How to Take Great eBay Item Photos

Arguably one of the, if not the most, important parts of an eBay listing, photos provide buyers with their first impression of the item. While photos do not have to be of a professional grade, they should look appealing, be taken well and represent the item accurately. Here are some simple ways to produce fantastic photos to help sell your items better.


It sounds deceptively straightforward, but the first and possibly easiest step a new eBay seller can take towards learning how to take good photos is to research how other people photograph items, both on eBay and other online stores. Consider why certain photos stand out more (composition, lighting, size of item?) and why others are less appealing.

Prepare the item

Always clean and dust items as appropriate before taking photos. Steaming or ironing clothes is effective too. Presenting clean items shows respect and care for the item. Condition of the item is an important factor for most buyers when considering a purchase; the better the item looks, the more likely it will sell for a higher price.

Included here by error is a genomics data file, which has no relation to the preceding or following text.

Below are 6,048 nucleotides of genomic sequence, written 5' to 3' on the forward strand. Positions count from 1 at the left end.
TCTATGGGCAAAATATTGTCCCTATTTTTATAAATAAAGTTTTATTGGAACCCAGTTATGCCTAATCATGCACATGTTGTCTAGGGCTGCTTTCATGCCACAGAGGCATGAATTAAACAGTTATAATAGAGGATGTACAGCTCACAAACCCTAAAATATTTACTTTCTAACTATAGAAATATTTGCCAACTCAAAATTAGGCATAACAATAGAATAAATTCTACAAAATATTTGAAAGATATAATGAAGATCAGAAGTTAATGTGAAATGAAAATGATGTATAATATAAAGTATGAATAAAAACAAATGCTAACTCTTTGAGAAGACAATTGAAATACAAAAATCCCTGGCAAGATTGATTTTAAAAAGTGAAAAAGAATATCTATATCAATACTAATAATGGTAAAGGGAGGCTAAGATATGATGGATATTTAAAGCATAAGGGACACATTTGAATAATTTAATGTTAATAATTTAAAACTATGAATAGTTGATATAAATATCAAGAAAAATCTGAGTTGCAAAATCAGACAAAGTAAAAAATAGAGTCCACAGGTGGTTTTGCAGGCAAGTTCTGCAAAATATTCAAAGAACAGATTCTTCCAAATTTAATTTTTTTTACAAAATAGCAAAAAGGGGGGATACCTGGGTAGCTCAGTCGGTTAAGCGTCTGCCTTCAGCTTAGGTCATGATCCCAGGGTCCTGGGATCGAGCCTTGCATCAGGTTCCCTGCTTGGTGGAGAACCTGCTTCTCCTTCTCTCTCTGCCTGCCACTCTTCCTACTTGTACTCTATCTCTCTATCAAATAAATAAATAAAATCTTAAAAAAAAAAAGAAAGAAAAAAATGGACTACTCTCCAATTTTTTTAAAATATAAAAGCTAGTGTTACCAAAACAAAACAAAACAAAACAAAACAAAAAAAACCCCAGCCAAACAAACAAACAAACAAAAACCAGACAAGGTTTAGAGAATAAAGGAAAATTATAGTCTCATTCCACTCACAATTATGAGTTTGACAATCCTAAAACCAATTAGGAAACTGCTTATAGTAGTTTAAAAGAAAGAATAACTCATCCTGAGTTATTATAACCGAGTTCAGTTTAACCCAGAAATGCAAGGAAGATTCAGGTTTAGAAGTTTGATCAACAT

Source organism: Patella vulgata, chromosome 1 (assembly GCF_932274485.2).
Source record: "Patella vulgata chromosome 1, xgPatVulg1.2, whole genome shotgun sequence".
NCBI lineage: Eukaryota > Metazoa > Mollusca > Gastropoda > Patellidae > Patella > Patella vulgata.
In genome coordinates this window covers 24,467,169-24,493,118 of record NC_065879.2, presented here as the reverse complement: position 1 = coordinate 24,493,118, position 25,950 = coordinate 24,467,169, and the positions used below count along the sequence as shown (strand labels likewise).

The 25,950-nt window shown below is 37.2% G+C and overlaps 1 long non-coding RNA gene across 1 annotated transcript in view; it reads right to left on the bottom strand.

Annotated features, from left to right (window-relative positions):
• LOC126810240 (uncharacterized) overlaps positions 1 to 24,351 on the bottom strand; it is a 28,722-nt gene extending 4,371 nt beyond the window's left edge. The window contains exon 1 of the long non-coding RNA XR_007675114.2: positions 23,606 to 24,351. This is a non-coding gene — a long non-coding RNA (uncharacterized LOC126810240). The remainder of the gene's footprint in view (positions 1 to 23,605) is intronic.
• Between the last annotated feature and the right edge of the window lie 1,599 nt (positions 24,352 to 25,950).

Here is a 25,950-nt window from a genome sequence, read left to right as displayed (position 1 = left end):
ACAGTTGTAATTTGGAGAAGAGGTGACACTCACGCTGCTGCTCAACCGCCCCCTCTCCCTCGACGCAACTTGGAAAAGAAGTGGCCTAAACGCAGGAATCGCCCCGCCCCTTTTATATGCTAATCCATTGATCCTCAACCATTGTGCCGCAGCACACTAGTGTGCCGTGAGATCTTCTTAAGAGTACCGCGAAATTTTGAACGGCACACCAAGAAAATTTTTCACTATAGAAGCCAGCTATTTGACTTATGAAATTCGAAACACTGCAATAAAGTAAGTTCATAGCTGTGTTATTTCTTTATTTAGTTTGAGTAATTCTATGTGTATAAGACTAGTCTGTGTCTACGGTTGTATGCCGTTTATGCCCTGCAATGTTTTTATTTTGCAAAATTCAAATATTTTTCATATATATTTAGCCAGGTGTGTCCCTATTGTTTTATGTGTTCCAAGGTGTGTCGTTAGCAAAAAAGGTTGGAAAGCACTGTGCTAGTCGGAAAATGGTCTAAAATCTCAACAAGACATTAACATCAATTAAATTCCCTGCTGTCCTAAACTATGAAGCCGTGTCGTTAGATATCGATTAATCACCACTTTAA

Plain backgrounds keep the focus on the item and help to show exactly what is for sale. A busy background is confusing and distracting. A white background (e.g. a sheet or poster board) works best for most items, however shiny and pale items often benefit from a dark or black background instead. Textured backgrounds, such as silk, can work well for certain items such as jewelry.


Shadows, harsh lighting and reflections can drastically and negatively impact the quality of a photo. For this reason, avoid using flash. Natural or diffused lighting is softer and provides a more attractive look to a photo. Shooting near a window during daylight hours or placing a white screen/sheet in front of the light source (thereby diffusing it) is the easiest way to create good lighting. Consider buying or creating a “lightbox” if lighting proves to be an issue.

Camera settings